An Alberta-based application that makes it easy to report rural crime incidents is taking off within communities across Western Canada and the Prairies. 

The Lightcatch reporting system was developed and designed in Grande Prairie, Alberta. Most recently, the system has found its way to dozens of rural towns boasting “tens of thousands of users.” 

“The County of Grande Prairie was really the first official partnership. We recognized the need for such a service in October 2020 and began to just do it (voluntarily). We basically just picked our core growth areas and just started doing it. Nobody hired us,” said company CEO Darren Boyer. 

The reporting system was initially launched in association with crime fighting groups like the Beaverlodge District Rural Crime Watch.

“When we started, to be able to say the results of this program are getting a 56 per cent good outcome for all thefts, (while) areas outside of the program are getting a 22 per cent good outcome, it was such a difference. It made the program value so clear,” said Boyer.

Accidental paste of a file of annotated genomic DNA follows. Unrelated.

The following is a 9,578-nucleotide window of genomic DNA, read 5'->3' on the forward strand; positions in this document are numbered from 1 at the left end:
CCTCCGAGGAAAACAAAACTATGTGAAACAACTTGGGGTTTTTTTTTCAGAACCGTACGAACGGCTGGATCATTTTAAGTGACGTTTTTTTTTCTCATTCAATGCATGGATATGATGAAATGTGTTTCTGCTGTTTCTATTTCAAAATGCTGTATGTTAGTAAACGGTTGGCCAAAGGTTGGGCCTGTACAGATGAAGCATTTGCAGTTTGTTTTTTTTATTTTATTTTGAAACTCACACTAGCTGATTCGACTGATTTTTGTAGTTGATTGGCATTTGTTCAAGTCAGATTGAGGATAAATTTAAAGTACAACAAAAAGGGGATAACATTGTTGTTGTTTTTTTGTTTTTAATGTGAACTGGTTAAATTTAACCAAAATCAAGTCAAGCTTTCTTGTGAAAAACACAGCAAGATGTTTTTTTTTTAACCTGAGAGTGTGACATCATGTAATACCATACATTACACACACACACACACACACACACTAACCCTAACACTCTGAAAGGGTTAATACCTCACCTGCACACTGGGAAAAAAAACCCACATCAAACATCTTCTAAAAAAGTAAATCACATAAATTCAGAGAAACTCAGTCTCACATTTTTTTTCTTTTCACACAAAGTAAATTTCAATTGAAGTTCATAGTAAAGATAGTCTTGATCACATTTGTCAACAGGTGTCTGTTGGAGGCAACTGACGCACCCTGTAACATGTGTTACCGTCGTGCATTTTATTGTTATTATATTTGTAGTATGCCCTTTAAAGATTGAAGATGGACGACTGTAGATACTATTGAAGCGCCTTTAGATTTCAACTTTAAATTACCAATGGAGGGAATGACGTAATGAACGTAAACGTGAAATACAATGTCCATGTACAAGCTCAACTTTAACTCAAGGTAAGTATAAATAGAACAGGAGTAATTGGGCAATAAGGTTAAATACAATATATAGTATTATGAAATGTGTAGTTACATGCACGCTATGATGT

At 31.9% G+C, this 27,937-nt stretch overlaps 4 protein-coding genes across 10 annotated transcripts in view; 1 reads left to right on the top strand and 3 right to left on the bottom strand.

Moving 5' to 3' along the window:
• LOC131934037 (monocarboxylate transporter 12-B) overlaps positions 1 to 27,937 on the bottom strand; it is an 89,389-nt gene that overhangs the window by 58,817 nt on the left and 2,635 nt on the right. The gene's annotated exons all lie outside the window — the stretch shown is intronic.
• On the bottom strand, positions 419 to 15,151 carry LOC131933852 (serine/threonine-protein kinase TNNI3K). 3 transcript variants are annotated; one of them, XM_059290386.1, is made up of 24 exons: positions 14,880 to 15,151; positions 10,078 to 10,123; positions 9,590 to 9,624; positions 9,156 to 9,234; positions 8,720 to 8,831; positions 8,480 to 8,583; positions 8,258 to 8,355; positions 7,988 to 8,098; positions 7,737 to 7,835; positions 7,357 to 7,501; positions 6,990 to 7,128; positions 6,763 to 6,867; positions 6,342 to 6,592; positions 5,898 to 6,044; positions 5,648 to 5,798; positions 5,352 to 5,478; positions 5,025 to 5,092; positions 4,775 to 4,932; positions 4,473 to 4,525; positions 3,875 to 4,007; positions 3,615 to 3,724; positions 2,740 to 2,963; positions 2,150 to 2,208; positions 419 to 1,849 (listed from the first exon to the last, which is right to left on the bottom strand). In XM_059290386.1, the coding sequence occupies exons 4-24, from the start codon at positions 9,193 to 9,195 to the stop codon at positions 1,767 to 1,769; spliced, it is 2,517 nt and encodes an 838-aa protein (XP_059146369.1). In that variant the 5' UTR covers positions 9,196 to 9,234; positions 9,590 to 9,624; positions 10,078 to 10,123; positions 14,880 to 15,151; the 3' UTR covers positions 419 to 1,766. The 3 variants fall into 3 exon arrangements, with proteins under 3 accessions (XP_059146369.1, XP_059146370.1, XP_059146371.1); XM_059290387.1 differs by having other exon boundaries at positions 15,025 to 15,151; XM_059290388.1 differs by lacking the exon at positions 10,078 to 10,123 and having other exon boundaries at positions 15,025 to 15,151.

Meanwhile, the Alberta government has also taken up several initiatives to reduce the incident rate of crimes targeting rural residents. 

According to RCMP data, the province saw a 17% drop in break-and-enters in 2020, with a 19% decrease in vehicle theft. Rural communities are often the most targeted for property crimes. 

At the federal level, Conservative MP Blaine Calkin introduced a Private Member’s Bill, C-289, with the intention of making it easier to prosecute criminals targeting rural residents. 

The legislation hopes to change the Criminal Code and add as an aggravating circumstance evidence that a crime was directed at somebody who was “vulnerable because of their remoteness from emergency services.” 

“For many rural communities across Canada, crime has reached a crisis point. Rural Canadians too often do not feel safe in their own homes, many are victimized, often they have given up reporting property crime altogether and they cannot get affordable insurance, if they can get any insurance at all. My constituents are tired of being victims,” said Calkins.

We’re asking readers, like you, to make a contribution in support of True North’s fact-based, independent journalism.

Unlike the mainstream media, True North isn’t getting a government bailout. Instead, we depend on the generosity of Canadians like you.

How can a media outlet be trusted to remain neutral and fair if they’re beneficiaries of a government handout? We don’t think they can.

This is why independent media in Canada is more important than ever. If you’re able, please make a tax-deductible donation to True North today. Thank you so much.